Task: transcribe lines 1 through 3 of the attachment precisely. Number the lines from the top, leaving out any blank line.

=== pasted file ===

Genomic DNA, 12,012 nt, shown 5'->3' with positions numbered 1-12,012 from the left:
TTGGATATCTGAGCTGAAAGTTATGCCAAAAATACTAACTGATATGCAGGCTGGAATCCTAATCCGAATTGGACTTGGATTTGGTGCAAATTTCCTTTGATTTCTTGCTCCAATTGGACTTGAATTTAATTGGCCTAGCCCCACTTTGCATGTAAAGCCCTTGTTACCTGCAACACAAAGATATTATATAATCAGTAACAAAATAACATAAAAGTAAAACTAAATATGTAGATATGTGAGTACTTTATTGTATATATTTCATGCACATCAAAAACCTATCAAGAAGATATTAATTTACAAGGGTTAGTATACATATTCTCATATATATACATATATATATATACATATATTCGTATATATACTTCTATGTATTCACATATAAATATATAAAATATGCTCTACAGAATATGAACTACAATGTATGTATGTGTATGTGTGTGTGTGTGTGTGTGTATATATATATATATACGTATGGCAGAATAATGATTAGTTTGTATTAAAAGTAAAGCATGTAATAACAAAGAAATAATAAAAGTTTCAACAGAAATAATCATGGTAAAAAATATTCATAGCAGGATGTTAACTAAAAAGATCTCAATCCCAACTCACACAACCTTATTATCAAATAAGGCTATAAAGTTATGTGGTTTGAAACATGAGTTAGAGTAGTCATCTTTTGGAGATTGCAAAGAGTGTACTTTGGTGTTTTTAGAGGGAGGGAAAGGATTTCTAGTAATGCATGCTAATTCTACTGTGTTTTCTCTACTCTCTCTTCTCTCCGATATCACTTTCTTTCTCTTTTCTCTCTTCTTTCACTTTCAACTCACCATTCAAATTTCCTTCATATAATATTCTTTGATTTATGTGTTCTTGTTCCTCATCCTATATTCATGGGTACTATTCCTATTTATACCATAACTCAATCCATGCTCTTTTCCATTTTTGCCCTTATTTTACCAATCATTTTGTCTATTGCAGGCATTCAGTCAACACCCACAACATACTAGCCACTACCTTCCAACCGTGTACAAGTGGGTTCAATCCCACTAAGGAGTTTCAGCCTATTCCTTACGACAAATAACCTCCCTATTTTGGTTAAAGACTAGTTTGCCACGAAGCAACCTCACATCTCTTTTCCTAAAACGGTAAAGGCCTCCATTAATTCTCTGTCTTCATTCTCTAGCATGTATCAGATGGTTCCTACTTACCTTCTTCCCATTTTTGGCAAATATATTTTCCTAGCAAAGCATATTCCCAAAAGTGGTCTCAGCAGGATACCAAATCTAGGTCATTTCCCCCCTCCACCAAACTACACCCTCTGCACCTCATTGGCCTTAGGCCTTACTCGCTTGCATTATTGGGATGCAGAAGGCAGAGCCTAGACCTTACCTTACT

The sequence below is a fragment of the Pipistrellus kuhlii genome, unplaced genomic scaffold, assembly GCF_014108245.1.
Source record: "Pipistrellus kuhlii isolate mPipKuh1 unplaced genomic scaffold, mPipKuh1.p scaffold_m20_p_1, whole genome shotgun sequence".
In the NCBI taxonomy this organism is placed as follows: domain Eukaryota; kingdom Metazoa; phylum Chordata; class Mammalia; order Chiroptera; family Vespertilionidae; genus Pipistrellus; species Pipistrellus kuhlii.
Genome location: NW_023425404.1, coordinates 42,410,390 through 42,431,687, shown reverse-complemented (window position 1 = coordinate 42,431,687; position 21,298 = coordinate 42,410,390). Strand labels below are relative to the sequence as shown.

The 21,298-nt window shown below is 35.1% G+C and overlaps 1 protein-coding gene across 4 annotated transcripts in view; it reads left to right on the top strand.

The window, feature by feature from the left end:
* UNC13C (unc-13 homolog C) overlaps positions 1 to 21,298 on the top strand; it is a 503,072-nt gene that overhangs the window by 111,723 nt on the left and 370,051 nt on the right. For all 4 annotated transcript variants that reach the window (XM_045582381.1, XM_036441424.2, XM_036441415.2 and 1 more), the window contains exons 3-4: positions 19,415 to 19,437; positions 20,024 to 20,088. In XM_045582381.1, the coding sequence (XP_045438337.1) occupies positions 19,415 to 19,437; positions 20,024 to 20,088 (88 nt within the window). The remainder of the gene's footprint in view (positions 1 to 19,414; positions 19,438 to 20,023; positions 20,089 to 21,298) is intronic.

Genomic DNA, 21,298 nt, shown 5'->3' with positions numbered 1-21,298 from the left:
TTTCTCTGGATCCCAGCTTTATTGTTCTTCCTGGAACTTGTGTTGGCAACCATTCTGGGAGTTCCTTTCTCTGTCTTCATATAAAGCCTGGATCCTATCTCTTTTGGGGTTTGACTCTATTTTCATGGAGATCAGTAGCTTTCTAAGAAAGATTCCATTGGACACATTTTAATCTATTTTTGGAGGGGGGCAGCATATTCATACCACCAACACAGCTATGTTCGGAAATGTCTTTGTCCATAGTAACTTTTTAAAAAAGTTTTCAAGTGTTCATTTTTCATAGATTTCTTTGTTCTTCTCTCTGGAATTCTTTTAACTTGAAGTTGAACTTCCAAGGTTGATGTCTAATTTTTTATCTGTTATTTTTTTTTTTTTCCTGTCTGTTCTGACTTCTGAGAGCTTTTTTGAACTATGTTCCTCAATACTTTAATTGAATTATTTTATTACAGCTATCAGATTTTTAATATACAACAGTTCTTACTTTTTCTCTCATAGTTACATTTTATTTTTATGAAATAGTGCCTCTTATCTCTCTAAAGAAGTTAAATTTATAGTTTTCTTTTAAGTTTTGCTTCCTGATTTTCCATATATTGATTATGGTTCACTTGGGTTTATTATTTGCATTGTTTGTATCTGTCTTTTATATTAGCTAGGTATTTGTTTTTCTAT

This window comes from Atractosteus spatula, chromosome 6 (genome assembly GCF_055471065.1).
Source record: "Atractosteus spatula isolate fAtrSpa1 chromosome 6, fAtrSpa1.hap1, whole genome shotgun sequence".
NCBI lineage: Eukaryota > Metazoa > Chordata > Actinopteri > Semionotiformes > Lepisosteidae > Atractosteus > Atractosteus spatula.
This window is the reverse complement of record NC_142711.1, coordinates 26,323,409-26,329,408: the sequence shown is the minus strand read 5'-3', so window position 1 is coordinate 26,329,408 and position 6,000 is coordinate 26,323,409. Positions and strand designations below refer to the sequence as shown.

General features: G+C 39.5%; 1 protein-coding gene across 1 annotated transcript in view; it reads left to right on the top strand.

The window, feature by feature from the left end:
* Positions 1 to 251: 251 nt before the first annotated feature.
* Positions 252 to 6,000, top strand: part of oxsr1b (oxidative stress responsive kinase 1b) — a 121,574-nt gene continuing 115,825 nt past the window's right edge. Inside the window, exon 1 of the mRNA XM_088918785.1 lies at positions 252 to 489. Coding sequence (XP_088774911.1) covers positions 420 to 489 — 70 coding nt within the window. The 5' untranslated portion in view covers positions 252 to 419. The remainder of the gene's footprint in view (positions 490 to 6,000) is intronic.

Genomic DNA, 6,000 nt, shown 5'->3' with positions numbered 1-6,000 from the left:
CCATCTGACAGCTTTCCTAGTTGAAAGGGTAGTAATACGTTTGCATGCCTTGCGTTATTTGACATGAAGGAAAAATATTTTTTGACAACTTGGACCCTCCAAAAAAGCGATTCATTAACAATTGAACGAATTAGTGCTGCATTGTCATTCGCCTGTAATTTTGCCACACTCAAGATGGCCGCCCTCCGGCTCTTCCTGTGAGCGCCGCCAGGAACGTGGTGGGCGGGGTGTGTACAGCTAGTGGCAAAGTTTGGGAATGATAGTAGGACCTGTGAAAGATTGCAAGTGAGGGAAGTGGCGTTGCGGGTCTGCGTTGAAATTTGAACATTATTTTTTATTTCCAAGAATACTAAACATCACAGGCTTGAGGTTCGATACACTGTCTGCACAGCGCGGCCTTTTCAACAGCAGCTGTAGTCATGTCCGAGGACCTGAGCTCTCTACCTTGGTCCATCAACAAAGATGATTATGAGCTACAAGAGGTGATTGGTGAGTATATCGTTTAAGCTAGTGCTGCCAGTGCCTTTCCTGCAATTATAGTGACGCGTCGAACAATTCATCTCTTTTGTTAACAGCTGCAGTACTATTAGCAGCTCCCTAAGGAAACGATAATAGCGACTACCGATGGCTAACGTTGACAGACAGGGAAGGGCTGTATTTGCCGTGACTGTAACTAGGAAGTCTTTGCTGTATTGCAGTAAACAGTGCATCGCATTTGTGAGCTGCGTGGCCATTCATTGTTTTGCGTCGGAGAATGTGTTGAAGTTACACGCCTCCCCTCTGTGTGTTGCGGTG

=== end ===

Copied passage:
Genomic DNA, 12,012 nt, shown 5'->3' with positions numbered 1-12,012 from the left:
TTGGATATCTGAGCTGAAAGTTATGCCAAAAATACTAACTGATATGCAGGCTGGAATCCTAATCCGAATTGGACTTGGATTTGGTGCAAATTTCCTTTGATTTCTTGCTCCAATTGGACTTGAATTTAATTGGCCTAGCCCCACTTTGCATGTAAAGCCCTTGTTACCTGCAACACAAAGATATTATATAATCAGTAACAAAATAACATAAAAGTAAAACTAAATATGTAGATATGTGAGTACTTTATTGTATATATTTCATGCACATCAAAAACCTATCAAGAAGATATTAATTTACAAGGGTTAGTATACATATTCTCATATATATACATATATATATATACATATATTCGTATATATACTTCTATGTATTCACATATAAATATATAAAATATGCTCTACAGAATATGAACTACAATGTATGTATGTGTATGTGTGTGTGTGTGTGTGTGTATATATATATATATACGTATGGCAGAATAATGATTAGTTTGTATTAAAAGTAAAGCATGTAATAACAAAGAAATAATAAAAGTTTCAACAGAAATAATCATGGTAAAAAATATTCATAGCAGGATGTTAACTAAAAAGATCTCAATCCCAACTCACACAACCTTATTATCAAATAAGGCTATAAAGTTATGTGGTTTGAAACATGAGTTAGAGTAGTCATCTTTTGGAGATTGCAAAGAGTGTACTTTGGTGTTTTTAGAGGGAGGGAAAGGATTTCTAGTAATGCATGCTAATTCTACTGTGTTTTCTCTACTCTCTCTTCTCTCCGATATCACTTTCTTTCTCTTTTCTCTCTTCTTTCACTTTCAACTCACCATTCAAATTTCCTTCATATAATATTCTTTGATTTATGTGTTCTTGTTCCTCATCCTATATTCATGGGTACTATTCCTATTTATACCATAACTCAATCCATGCTCTTTTCCATTTTTGCCCTTATTTTACCAATCATTTTGTCTATTGCAGGCATTCAGTCAACACCCACAACATACTAGCCACTACCTTCCAACCGTGTACAAGTGGGTTCAATCCCACTAAGGAGTTTCAGCCTATTCCTTACGACAAATAACCTCCCTATTTTGGTTAAAGACTAGTTTGCCACGAAGCAACCTCACATCTCTTTTCCTAAAACGGTAAAGGCCTCCATTAATTCTCTGTCTTCATTCTCTAGCATGTATCAGATGGTTCCTACTTACCTTCTTCCCATTTTTGGCAAATATATTTTCCTAGCAAAGCATATTCCCAAAAGTGGTCTCAGCAGGATACCAAATCTAGGTCATTTCCCCCCTCCACCAAACTACACCCTCTGCACCTCATTGGCCTTAGGCCTTACTCGCTTGCATTATTGGGATGCAGAAGGCAGAGCCTAGACCTTACCTTACT

The sequence below is a fragment of the Pipistrellus kuhlii genome, unplaced genomic scaffold, assembly GCF_014108245.1.